A while ago, I had a conversation with someone – I think it might have been someone I was couchsurfing with – about useless superpowers. For example, a friend of mine has the uncanny ability to tell the time at any given moment, almost down to the minute. A couple of years ago, while travelling in Greece, our motley crew of temporary friends were all declared to have a power. I can’t remember all of them, but I do remember that one of my glorious powers was the power to lead the group to ugly places. In Santorini, this is quite a feat, as the island is probably on of the most picturesque places in the world. Somehow, without fail, when I was steering our wanderings, we would turn up in crumbling car parks with graffiti on the decrepit walls. I tend to be drawn to ugly places such as these, and I’m always the one taking photos of tagged dumpsters and crumbling ruins. (See Exhibit A: Greece and Exhibit B: Melbourne).




The moral of this rather unrelated story is that I think I have discovered another (somewhat more useful) power of mine: the ability to find the best coffee shops. This is a lofty statement, I know, but as I think I’ve mentioned before, I love a good coffee shop (such as The Sweatshop in Townsville). I can’t think of many places I’d rather be than curled up in an eccentric coffee shop, with mismatched everything, excellent brew, indie creativity-inducing music, and slightly hipster staff. Indeed, most of what you read was probably written in such a coffee shop, first scribbled into my trusty Moleskine notebook and then transferred to the Mac to enter it into the blogosphere. Just this weekend, I found myself drawn back to Rozelle for markets and wandering. I managed to snag a $20 wool blend pea coat in preparation for winter, its only flaw being that it is slightly too short in the sleeves. Debating a more expensive but enjoyable ferry ride vs. a cheap and boring bus ride back to the centre of the city, I wandered somewhat aimlessly until I came across The Old City. Something about its eclectic collection of pillows and record player drew me in, despite the fact that the cafe was entirely empty. About ten minutes after I arrived the place started to fill up and the owner (who had taken over only five weeks previous) announced that there would be live music that afternoon. He also asked us to have patience, as their barista had called in sick and a young (14?) barista-in-training was doing the role, so I forgave my slightly cool cappuccino. The music was great, the staff genuine, and the coffee would be excellent when this mini barista was all trained up. Most importantly, I was happy to be supporting – unknowingly at first – this new business endeavor.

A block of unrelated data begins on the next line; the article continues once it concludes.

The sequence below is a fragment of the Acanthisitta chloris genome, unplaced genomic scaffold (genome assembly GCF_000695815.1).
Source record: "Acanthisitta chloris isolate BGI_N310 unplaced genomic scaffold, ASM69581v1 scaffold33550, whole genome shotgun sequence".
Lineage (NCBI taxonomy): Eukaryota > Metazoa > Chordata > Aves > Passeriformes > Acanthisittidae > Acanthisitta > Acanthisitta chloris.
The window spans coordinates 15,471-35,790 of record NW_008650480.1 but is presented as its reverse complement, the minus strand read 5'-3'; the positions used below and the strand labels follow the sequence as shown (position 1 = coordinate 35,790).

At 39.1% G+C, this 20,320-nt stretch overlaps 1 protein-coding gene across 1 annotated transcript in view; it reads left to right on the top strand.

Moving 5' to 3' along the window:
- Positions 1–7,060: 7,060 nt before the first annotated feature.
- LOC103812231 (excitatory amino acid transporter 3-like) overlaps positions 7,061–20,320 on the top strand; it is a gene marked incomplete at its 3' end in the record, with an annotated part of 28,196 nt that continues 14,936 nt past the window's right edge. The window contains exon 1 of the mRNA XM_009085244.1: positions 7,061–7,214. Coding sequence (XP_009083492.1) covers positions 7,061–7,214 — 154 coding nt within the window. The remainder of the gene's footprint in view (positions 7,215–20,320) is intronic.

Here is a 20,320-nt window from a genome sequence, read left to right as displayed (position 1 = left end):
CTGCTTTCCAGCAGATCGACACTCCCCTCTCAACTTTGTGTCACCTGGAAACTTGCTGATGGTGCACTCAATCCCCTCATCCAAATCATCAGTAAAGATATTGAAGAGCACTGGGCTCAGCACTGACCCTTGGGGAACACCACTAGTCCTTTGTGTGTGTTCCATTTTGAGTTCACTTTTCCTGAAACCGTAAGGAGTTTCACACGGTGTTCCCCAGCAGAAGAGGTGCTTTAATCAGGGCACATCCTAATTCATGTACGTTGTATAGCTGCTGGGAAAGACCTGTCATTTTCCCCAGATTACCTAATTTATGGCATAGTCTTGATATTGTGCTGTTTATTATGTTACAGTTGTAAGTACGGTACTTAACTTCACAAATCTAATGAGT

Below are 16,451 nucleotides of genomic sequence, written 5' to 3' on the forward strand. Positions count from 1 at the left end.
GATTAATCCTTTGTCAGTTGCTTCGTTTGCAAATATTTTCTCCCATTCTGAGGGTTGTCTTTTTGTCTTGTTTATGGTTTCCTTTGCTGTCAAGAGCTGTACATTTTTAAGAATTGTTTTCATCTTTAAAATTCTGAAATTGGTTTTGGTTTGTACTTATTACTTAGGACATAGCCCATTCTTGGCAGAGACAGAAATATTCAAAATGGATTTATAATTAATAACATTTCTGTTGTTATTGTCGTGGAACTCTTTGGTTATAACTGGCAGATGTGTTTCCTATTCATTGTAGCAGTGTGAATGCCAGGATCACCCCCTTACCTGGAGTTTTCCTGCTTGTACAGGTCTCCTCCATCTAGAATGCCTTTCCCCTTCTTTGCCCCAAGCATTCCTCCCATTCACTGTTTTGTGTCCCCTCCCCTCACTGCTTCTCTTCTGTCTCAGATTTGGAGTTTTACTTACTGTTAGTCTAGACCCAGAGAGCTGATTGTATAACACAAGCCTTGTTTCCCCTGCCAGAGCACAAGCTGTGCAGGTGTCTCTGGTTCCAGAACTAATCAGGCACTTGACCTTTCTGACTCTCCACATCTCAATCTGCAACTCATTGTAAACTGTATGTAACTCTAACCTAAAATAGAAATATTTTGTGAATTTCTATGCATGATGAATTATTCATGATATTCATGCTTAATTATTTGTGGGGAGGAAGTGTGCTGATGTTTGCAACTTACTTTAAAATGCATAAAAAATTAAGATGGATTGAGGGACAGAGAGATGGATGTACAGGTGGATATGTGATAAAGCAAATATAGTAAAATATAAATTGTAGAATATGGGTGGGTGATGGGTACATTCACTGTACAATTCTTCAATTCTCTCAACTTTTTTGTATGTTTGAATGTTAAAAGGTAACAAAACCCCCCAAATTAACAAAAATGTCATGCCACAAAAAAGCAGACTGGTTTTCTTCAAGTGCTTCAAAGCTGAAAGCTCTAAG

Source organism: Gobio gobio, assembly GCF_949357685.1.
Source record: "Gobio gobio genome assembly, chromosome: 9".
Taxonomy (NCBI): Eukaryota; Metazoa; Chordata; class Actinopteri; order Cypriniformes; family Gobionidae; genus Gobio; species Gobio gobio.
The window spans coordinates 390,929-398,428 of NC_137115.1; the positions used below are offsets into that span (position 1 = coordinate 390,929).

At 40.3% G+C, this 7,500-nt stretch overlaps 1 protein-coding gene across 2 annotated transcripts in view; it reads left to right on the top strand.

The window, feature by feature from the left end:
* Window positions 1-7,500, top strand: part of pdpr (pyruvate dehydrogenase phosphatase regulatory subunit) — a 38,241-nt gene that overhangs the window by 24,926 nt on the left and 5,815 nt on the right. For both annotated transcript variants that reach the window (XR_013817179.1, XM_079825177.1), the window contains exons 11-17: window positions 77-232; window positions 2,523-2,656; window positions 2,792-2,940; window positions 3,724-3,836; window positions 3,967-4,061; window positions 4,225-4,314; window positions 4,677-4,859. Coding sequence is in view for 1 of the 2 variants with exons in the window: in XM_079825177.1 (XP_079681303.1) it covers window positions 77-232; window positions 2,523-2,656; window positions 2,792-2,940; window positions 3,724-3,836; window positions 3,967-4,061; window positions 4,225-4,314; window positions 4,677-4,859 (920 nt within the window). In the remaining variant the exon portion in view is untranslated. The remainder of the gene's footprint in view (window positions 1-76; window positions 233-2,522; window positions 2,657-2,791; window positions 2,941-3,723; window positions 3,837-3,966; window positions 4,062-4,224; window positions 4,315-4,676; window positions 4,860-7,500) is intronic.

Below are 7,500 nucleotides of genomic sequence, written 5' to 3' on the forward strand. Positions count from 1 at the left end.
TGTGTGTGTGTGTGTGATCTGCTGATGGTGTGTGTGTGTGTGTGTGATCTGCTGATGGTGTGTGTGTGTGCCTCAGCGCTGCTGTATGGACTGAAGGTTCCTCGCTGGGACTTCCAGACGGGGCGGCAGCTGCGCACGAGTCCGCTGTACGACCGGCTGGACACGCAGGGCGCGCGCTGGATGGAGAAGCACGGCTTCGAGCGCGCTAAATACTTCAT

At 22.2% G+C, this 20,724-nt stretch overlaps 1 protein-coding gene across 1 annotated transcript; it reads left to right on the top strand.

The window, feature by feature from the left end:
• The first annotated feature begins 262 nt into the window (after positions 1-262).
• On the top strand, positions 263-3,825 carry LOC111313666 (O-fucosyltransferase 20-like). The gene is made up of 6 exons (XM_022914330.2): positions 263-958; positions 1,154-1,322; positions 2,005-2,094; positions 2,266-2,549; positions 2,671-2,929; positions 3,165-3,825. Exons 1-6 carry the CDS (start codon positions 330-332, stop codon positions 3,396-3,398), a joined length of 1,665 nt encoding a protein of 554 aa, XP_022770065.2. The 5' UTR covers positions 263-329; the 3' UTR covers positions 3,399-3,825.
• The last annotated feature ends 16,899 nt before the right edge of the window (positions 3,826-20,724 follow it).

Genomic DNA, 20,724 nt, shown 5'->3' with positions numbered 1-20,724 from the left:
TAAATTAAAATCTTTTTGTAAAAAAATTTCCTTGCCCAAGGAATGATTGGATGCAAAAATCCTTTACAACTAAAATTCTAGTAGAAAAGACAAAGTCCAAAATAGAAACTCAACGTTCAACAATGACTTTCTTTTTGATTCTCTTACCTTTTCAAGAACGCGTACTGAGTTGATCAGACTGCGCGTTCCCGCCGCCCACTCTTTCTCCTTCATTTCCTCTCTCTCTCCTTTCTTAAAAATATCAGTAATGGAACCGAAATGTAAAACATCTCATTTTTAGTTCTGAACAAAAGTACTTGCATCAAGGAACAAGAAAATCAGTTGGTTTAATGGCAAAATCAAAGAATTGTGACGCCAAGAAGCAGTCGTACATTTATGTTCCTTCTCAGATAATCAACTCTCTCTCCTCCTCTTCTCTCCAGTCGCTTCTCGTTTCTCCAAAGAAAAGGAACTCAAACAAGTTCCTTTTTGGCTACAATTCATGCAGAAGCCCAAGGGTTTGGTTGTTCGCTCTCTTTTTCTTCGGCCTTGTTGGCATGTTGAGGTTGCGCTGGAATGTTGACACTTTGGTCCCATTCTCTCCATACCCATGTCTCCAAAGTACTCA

Yesterday marked my 6-month anniversary in Australia, and the bones of a life reflection post have slowly started to come together. They will hopefully make their way up here sometime soon. A few days ago I added some photos to a post a couple of posts ago about Sydney, scroll down if you missed them!

Jah Won’t Pay the Bills

Sydney is awesome. My level of happy has increased since being here, and that’s saying something. In fact, my level of happy in Australia has been consistently higher than usual, and that really is saying something as I’m generally very happy anyways. The climate, the lifestyle, and zero pressure to have a real job, a proper place to live, or a plan longer than a week, have really agreed with me. That, and the fact that Sydney life seems to be falling into place a lot easier than set-up-life-in-Australia-attempt-number-one.

You guessed it! I’m officially employed. (In less than a week, winning!) You’re looking at the newest waitress at at German restaurant in downtown Sydney. My friend Jane works at a different location and suggested I apply, as they took her on with basically no experience and have a tendency to hire working holiday staff. I popped into my nearest Cafe on Wednesday, had a trial that night, and was signing my “hire me” papers the next day. I have been told to expect around 20 hours a week to start off with, so the employment search is not fully complete, but it’s a good start. I also learnt to carry three plates on my first shift, which further increases my chances of employment at any other food outlet anywhere.

I am apparently feeling confident enough to actually turn down jobs as well. Mixed in with my restaurant trial were a couple of interviews with a direct sales and marketing company, which proceeded to offer me a commission-based sales position. After my last foray into sales I was reminded that sales is not a field I want to be in and I swore that I would never accept a sales job again. This time I actually listened to myself and declined. That’s sort of a lie. I accepted, as the job was offered to me face-to-face, and then called them later that afternoon to explain another job had come up that I had to accept. Mostly true.

My other prospects on the horizon include a trial at a cafe on Tuesday morning. The manager said that the position that I had applied for had been filled, but he wanted to get me in anyways as “Canadians tend to be good workers.” This being Canadian thing really works in my favour. He said that he has some potential staffing shifts on the horizon so I have a possibility of working there as well. This would be great as, though I am definitely not a morning person, I would prefer a 7 am – 4 pm type of day rather than a 5 pm – 12 am type of day in the long run. Especially on weekends. I learnt this after working in the hotel industry; the evening shift agrees with my inner clock so much more, but the social life sacrifices make it a tough sell.